[imgcontainer right] [img:snow1.jpg] [source]Kelley Snowden[/source] This is a lot of snow for Texas. It cut our power and my hair dryer. The power company would have fixed the problem sooner, but they couldn’t find us. [/imgcontainer]
I love snow. I love the stillness of a new snowfall. I love seeing tracks in the snow, the little bird feet dancing silently in the lace of the unblemished surface, the pads of a raccoon echoing quietly going from here to there. It’s easy to become philosophical about nature when you are standing outside in the brisk air, watching your breath form clouds of steam, reminding you that you are in fact living, and connected to this world.
Then your power goes out.
Momentary panic is replaced with smug satisfaction as you remember that you had sense enough to bring the generators up from the barn, position them, and place extra cans of fuel at the ready. One by one they are powered up, and while your lights and fridge are back on, the stillness and quiet is gone, replaced by the roaring of machines meant to keep us comfortable and our lives convenient.
Our power went down Friday following the “big snow” here in east Texas. We were prepared and had everything lined up just in case. Extension cords stretched from the house to the generator like so many orange and yellow snakes. Extra blankets were put out; candles and flashlights adorned the dining room table. We were ready, well as ready as you can be.
When the power went down my husband went out to see if he could discern where the problem was, all the better to tell our would-be rescuers. He found that a fuse had popped on a line in the hay meadow. There was no downed line, just a disconnect. Once a crew got here, it would take maybe 15 minutes to repair.
We called the power company and after wading through multiple voice menus we finally got a person. My husband described the problem and then to complete the report the dispatcher asked for the location. That’s when the trouble started — they had no idea where we were, or how to get there. He argued with my husband about the location and acted like we were trying to pull a fast one. Eventually he took the report, but he wasn’t convinced we were for real.
A day later our power still wasn’t back up. We could understand that crews were being dispatched all over the county, but I have to admit to some considerable frustration watching one truck after another head down the highway, none even thinking about making the turn into the farm.
So we called the power company back, hoping to get an estimate on when the repair would be made. Apparently the first guy we talked to filed our call in the circular file and no report was ever made. So again with the same questions, who we are, where we are located, etc. My husband had to get a meter number to convince the dispatcher we were for real. That seemed to help our credibility a little, and we were told maybe power would be up in another 24 hours.
OK. We have a generator, but frankly I was getting tired of not being able to blow-dry my hair. You have no idea how devastating this is to a female native Texan — the bigger the hair the closer to heaven, and I was worried God might forget about me if my hair wasn’t constantly poking him in the eye.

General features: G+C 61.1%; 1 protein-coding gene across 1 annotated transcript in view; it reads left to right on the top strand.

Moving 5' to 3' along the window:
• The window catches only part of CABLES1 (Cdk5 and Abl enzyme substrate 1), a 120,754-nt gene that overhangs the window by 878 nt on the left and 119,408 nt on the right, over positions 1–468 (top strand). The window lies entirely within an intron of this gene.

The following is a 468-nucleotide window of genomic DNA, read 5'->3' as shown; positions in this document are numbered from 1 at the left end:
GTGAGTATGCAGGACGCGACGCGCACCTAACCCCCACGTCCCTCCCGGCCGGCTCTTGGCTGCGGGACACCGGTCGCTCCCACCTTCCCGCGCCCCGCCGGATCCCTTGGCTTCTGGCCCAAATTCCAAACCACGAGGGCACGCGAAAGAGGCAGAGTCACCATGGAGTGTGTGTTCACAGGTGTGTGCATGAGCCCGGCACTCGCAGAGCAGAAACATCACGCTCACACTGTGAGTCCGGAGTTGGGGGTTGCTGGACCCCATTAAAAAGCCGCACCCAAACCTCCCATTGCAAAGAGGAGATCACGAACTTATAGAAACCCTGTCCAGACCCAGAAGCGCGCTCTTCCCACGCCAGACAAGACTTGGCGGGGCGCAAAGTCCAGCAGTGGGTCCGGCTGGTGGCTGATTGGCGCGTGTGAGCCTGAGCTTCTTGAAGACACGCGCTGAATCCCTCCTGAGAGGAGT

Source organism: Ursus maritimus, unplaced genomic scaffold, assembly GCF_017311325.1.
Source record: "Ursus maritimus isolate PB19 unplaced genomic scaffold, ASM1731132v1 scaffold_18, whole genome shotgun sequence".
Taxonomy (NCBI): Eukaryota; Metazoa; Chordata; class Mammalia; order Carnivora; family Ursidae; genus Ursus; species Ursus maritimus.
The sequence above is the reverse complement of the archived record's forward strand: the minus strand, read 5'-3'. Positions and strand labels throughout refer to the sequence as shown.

So we waited. The hours ticked by and the roar of the generator became increasingly oppressive. I became more irritable than usual and my ears started to ring. My husband swears that he was beginning to hear voices and music in the din as his brain tried to make sense of the noise. That creeped me out, a lot, and I wondered if a new psychiatric diagnosis was needed like “generator psychosis.” I kept an eye on him, watching for any sudden change in behavior, like writing “redrum” on the walls in his own blood or using a hatchet to open doors. [imgcontainer left] [img:snow2.jpg] [source]Kelley Snowden[/source] The problem with living in the country is that nobody can find you. Luckily, the power company had one person who knew how to navigate mud roads. [/imgcontainer]
Late Sunday afternoon someone showed up in an official looking truck to assess the problem. My husband had to meet him down in the hay meadow with a tractor to pull him out after he got stuck. However, the line got fixed (took about 10 minutes) and we discovered that the primary reason it had taken so long to get someone out was not because crews were busy elsewhere, but because no one but this one special guy, knew where we were.
The whole time this fellow was repairing our line he was on the phone giving directions to other crews, “No go down the dirt road to the right, don’t go to the left it’s too muddy. Go to the right. Follow the road, I don’t care what you think, just follow the road. Open the gate. Shut it behind you or the cows will get out, shut it. Yes, shut it. Ok, now look for the dogs….” And so it went. He looked like he hadn’t slept in days, and he probably hadn’t.
When you live in a rural area you more or less expect your power to go down in major (and maybe not so major) storms. What you don’t expect is to be ignored or lost by your power company. You pay your bill, they should know where you are, but apparently that is not always the case. If it hadn’t been for this one worker who knows how long it would have taken to get our power back up.
We owe this fellow a debt of gratitude and hope he was finally able to get the sleep he deserved. We sleep better now knowing we will never be lost again because this guy knows, really knows who we are and how to find us and that’s a nice feeling.
It’s even nicer to be able blow-dry my hair again.
I hope God didn’t miss me.